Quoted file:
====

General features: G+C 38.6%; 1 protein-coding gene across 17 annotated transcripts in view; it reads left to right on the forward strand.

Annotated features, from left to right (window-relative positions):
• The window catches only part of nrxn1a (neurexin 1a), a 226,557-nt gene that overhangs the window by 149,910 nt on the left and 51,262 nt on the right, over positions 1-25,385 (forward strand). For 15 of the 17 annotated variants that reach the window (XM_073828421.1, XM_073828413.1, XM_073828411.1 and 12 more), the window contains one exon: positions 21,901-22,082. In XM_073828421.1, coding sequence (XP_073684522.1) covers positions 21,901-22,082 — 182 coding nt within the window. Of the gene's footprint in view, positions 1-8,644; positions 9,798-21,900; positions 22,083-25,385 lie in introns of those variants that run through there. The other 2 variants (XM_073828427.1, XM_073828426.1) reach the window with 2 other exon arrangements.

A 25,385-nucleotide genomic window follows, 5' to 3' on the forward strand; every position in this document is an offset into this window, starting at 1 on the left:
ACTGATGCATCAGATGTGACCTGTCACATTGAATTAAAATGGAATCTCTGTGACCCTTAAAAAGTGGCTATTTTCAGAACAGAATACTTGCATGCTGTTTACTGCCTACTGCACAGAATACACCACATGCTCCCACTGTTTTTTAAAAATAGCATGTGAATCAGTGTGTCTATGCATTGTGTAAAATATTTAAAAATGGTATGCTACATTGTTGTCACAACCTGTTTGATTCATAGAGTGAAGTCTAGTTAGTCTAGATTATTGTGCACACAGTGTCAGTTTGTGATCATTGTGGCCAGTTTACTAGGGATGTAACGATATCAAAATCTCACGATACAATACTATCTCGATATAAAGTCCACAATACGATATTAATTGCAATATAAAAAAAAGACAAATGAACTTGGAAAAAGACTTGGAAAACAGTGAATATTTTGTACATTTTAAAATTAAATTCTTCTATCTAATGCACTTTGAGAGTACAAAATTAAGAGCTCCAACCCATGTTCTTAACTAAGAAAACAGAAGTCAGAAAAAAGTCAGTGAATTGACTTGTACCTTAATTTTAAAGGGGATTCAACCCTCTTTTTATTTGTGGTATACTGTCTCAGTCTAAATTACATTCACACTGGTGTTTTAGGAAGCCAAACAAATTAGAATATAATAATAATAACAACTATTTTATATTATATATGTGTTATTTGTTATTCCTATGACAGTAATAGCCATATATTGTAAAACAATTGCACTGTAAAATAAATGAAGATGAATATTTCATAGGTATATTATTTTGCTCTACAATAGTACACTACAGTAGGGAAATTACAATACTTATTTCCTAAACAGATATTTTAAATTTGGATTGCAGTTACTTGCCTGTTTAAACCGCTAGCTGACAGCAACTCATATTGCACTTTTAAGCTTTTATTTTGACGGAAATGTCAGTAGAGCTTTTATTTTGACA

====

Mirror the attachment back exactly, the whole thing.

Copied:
General features: G+C 38.6%; 1 protein-coding gene across 17 annotated transcripts in view; it reads left to right on the forward strand.

Annotated features, from left to right (window-relative positions):
• The window catches only part of nrxn1a (neurexin 1a), a 226,557-nt gene that overhangs the window by 149,910 nt on the left and 51,262 nt on the right, over positions 1-25,385 (forward strand). For 15 of the 17 annotated variants that reach the window (XM_073828421.1, XM_073828413.1, XM_073828411.1 and 12 more), the window contains one exon: positions 21,901-22,082. In XM_073828421.1, coding sequence (XP_073684522.1) covers positions 21,901-22,082 — 182 coding nt within the window. Of the gene's footprint in view, positions 1-8,644; positions 9,798-21,900; positions 22,083-25,385 lie in introns of those variants that run through there. The other 2 variants (XM_073828427.1, XM_073828426.1) reach the window with 2 other exon arrangements.

A 25,385-nucleotide genomic window follows, 5' to 3' on the forward strand; every position in this document is an offset into this window, starting at 1 on the left:
ACTGATGCATCAGATGTGACCTGTCACATTGAATTAAAATGGAATCTCTGTGACCCTTAAAAAGTGGCTATTTTCAGAACAGAATACTTGCATGCTGTTTACTGCCTACTGCACAGAATACACCACATGCTCCCACTGTTTTTTAAAAATAGCATGTGAATCAGTGTGTCTATGCATTGTGTAAAATATTTAAAAATGGTATGCTACATTGTTGTCACAACCTGTTTGATTCATAGAGTGAAGTCTAGTTAGTCTAGATTATTGTGCACACAGTGTCAGTTTGTGATCATTGTGGCCAGTTTACTAGGGATGTAACGATATCAAAATCTCACGATACAATACTATCTCGATATAAAGTCCACAATACGATATTAATTGCAATATAAAAAAAAGACAAATGAACTTGGAAAAAGACTTGGAAAACAGTGAATATTTTGTACATTTTAAAATTAAATTCTTCTATCTAATGCACTTTGAGAGTACAAAATTAAGAGCTCCAACCCATGTTCTTAACTAAGAAAACAGAAGTCAGAAAAAAGTCAGTGAATTGACTTGTACCTTAATTTTAAAGGGGATTCAACCCTCTTTTTATTTGTGGTATACTGTCTCAGTCTAAATTACATTCACACTGGTGTTTTAGGAAGCCAAACAAATTAGAATATAATAATAATAACAACTATTTTATATTATATATGTGTTATTTGTTATTCCTATGACAGTAATAGCCATATATTGTAAAACAATTGCACTGTAAAATAAATGAAGATGAATATTTCATAGGTATATTATTTTGCTCTACAATAGTACACTACAGTAGGGAAATTACAATACTTATTTCCTAAACAGATATTTTAAATTTGGATTGCAGTTACTTGCCTGTTTAAACCGCTAGCTGACAGCAACTCATATTGCACTTTTAAGCTTTTATTTTGACGGAAATGTCAGTAGAGCTTTTATTTTGACA